5 non in passione desiderii, sicut et gentes, quae ignorant Deum;

6τὸ μὴ ὑπερβαίνειν καὶ πλεονεκτεῖν ἐν τῷ πράγματι τὸν ἀδελφὸν αὐτοῦ, διότι ἔκδικος κύριος περὶ πάντων τούτων, καθὼς καὶ προείπαμεν ὑμῖν καὶ διεμαρτυράμεθα.

Not the overstepping and (‘and’ = nor, or ‘and not’) to defraud in your affairs your brother, because the lord over all these things is the avenger about all such things, accordingly and we have warned you and we have given testimony.

ἐν τῷ πράγματι = ‘within your affairs’

περὶ πάντων τούτων = ‘concerning all things’; ‘around all things’ would be accusative

Defrauding: this is directly from Judaism, which talks a lot about the ideas of social justice, and social equity. Not egalitarianism; wealth was considered a sign of God’s favour—think Job—but equity. The rich can be rich, but don’t cheat people to get more. Be rich, but be equitable. Be fair.

 Note that “the lord” will be an avenger.  The concept of divine retribution for evil acts is very ancient, both for Jews and pagans.

6 ut ne quis supergrediatur neque circumveniat in negotio fratrem suum, quoniam vindex est Dominus de his omnibus, sicut et praediximus vobis et testificati sumus.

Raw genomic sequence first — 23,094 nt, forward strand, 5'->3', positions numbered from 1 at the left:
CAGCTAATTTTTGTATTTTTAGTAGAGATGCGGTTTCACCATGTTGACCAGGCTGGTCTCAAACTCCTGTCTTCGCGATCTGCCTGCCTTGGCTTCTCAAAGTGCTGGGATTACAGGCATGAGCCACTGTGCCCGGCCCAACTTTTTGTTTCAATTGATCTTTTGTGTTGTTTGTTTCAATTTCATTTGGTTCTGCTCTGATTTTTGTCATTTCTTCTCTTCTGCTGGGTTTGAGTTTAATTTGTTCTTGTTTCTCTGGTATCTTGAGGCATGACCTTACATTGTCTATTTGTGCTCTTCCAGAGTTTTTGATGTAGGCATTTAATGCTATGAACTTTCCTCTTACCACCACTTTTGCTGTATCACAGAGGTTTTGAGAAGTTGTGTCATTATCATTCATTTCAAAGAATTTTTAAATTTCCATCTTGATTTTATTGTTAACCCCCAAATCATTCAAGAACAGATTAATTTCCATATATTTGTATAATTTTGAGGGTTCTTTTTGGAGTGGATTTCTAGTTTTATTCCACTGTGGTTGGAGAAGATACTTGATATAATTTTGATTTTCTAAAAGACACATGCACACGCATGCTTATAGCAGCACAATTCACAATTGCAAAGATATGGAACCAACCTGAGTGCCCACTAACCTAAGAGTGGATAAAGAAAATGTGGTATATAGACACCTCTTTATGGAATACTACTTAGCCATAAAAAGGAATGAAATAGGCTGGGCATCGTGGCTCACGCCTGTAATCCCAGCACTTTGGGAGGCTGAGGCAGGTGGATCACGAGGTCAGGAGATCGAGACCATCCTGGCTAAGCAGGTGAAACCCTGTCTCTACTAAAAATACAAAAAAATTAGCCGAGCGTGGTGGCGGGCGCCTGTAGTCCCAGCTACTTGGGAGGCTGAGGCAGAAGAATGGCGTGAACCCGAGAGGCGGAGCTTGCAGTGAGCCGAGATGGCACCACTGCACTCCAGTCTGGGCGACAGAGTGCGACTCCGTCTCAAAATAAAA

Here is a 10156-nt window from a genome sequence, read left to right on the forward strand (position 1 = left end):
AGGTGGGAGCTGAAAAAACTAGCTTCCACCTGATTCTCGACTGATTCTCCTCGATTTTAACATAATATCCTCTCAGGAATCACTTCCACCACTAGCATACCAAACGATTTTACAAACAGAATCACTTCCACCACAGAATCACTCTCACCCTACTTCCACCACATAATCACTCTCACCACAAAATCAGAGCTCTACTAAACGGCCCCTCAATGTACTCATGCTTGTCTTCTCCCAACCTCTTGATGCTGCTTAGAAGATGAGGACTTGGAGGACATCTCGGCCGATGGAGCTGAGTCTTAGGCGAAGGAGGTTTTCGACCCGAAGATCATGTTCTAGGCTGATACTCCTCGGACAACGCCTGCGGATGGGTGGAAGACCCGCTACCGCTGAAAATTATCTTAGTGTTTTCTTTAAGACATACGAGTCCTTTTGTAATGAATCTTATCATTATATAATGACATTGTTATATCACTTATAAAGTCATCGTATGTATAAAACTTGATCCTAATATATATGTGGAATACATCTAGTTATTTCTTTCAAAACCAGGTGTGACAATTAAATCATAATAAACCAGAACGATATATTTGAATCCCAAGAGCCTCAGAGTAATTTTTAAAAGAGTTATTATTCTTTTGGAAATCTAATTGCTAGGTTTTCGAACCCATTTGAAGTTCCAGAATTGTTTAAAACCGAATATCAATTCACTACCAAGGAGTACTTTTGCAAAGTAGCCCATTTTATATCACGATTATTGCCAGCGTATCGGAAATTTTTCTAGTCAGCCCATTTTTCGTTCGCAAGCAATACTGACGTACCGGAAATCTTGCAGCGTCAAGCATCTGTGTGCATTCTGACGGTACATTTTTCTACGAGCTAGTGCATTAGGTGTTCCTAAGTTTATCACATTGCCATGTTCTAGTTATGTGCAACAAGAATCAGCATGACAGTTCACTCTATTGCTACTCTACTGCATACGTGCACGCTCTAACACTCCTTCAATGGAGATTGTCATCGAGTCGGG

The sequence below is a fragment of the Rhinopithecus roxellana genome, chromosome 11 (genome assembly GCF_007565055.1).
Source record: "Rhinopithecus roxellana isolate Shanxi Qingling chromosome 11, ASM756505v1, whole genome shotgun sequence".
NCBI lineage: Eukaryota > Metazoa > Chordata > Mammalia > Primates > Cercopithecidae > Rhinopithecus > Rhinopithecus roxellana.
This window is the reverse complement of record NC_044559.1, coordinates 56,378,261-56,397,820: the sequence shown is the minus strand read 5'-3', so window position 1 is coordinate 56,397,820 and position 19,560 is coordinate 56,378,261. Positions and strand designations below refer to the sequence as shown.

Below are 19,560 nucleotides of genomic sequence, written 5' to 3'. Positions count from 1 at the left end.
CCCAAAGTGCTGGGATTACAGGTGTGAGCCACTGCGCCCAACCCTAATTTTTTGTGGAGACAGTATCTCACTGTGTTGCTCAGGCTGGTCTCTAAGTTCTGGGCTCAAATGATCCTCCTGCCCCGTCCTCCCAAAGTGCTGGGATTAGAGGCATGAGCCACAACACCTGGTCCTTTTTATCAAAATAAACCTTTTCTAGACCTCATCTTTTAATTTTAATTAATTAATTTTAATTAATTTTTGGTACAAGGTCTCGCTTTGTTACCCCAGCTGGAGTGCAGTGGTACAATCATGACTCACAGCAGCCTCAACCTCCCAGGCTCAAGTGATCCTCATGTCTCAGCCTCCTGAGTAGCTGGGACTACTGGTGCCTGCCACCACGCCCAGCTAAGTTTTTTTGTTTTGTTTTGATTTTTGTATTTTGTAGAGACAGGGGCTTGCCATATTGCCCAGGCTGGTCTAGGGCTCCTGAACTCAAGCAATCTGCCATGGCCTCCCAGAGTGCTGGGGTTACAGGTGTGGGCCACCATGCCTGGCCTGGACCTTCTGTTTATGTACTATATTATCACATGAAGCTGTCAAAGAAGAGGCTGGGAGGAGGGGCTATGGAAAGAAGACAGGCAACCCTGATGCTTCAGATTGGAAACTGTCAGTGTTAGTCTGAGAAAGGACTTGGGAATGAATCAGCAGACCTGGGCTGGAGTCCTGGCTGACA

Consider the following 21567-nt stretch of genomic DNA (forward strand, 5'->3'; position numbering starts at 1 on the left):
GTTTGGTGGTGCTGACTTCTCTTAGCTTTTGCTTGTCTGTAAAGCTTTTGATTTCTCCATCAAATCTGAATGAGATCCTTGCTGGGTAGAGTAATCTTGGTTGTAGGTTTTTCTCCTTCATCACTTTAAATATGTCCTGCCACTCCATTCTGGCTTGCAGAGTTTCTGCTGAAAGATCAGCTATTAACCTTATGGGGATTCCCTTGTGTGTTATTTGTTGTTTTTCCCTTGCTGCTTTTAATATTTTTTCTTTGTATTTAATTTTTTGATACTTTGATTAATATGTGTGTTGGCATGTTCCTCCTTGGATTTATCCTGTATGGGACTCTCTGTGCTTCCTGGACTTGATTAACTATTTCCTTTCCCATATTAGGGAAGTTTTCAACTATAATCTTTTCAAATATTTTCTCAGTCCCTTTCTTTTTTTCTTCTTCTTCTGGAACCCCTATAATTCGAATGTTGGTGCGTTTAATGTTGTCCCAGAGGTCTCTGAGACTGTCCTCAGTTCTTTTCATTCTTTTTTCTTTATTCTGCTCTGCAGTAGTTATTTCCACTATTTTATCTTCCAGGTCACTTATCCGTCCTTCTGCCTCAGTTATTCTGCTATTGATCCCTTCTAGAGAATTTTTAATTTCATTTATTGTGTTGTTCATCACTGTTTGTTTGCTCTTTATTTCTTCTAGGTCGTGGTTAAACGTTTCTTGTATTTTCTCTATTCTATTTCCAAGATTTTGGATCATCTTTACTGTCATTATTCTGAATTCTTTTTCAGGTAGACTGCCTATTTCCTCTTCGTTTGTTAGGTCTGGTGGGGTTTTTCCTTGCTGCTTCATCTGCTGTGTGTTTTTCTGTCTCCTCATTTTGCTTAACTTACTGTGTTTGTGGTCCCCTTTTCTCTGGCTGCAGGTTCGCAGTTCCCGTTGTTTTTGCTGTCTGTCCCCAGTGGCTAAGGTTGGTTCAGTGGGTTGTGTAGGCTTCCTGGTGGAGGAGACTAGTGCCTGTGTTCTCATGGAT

7οὐ γὰρ ἐκάλεσεν ἡμᾶς ὁ θεὸς ἐπὶ ἀκαθαρσίᾳ ἀλλ’ ἐν ἁγιασμῷ.

for God did not call you into impurity, but into holiness.

 Did John the Baptist preach about impurity? He was an ascetic, but even in Matthew, he doesn’t really go there; we are not told John’s message was about sexual morality.  The “brood of vipers” is more about social justice than personal purity.  Maybe we can infer personal purity from being a hermit in the desert, but it’s not explicit.  And Jesus doesn’t dwell on it all that much, either, nor do other epistles by writers other than Paul.  The lack of teaching on sexual impurity would indicate that this is Paul’s particular theme.  As we shall see later, Paul was all for elimination of Jewish purity / kosher laws, but the whole immorality thing isn’t something that got a lot of stress?  Jesus certainly didn’t emphasize it in the gospels.